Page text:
I am quite aware of the fact that most health measures come directly under provincial jurisdiction; but after practising medicine for over thirty years I realize that one of the main elements in connection with the insecurity of our people is the high cost of hospitalization and the expensive diagnostic, medical and surgical procedures so often necessary without warning. I have often seen life savings wiped out in a few weeks or months of unexpected sickness or accident. I cannot help but express the hope that we shall soon see the day when there will be available to all our people a contributory health plan to meet the cost of major sicknesses and accidents. We have many group plans that are fine so far as they go, but they are either not available or are not easily available to the large majority of our people. The statement of policy adopted by the general council of the Canadian Medical Association on June 14, 1949, reads in part as follows:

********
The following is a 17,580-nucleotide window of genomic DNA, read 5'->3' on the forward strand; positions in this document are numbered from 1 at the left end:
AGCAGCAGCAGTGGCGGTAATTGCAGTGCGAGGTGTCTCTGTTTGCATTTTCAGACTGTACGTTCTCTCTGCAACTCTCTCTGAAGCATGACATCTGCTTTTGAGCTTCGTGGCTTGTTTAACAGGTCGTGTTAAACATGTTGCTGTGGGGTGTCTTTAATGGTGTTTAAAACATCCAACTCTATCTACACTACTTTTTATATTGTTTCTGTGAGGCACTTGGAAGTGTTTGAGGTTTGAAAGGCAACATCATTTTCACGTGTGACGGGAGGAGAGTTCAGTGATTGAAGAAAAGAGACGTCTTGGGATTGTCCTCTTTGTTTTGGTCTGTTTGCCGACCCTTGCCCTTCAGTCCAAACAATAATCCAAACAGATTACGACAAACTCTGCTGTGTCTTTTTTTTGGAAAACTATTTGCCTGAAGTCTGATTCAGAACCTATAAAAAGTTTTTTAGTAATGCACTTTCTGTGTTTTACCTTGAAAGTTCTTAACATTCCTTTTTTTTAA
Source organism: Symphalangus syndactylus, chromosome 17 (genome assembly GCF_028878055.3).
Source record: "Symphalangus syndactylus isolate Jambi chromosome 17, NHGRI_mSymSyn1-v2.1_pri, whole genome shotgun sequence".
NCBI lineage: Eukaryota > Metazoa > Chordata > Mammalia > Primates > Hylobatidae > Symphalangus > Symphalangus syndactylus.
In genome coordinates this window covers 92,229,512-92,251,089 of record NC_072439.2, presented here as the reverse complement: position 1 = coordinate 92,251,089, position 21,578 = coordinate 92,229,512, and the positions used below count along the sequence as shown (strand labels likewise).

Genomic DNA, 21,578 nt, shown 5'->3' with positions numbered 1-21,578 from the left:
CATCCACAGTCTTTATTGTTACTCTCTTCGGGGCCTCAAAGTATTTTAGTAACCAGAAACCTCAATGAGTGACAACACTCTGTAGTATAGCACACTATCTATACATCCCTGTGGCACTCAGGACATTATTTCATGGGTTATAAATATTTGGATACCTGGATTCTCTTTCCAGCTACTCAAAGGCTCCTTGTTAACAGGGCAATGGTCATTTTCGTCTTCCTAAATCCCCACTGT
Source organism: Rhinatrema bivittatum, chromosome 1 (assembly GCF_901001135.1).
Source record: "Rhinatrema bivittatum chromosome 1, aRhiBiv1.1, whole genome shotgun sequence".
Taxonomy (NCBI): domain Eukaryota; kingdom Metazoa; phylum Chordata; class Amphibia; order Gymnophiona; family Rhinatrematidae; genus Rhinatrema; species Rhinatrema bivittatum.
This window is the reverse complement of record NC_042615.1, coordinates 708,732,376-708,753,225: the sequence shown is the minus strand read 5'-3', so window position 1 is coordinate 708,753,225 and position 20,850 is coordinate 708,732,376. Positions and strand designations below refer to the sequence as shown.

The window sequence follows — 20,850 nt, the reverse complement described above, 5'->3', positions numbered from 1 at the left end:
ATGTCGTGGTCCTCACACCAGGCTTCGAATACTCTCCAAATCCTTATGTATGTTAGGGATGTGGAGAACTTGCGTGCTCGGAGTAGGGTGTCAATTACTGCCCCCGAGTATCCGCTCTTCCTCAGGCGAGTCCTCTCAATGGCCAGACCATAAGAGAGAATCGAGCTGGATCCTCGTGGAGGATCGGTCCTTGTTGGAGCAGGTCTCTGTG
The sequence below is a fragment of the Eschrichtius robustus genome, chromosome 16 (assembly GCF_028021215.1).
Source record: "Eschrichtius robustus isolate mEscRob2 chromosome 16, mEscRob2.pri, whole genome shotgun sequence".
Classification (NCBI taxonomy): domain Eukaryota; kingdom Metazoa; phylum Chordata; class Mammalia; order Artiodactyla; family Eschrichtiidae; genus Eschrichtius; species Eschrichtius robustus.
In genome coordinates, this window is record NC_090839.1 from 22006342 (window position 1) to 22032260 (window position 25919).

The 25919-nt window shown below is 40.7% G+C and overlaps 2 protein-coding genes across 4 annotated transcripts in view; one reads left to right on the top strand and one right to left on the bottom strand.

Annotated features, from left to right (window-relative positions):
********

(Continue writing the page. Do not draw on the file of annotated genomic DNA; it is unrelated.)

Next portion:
The Canadian Medical Association hopes that the provincial surveys now being conducted will provide information likely to be of value in the elaboration of detailed schemes.
The Canadian Medical Association will gladly co-operate in the preparation of detailed schemes which have as their object the removal of any barriers which exist between the people and the medical services they need, and which respect the essential principles of the profession.
Canada must immediately take her place in the program of increased rearming for defence, not only for our own security but for the collective security of all free nations. We commend the efforts of our land, sea and air transport forces in the Korean war. We are pleased to note that plans are under way to meet our obligations under the North Atlantic treaty by organizing an integrated force to serve under General Eisenhower in western Europe.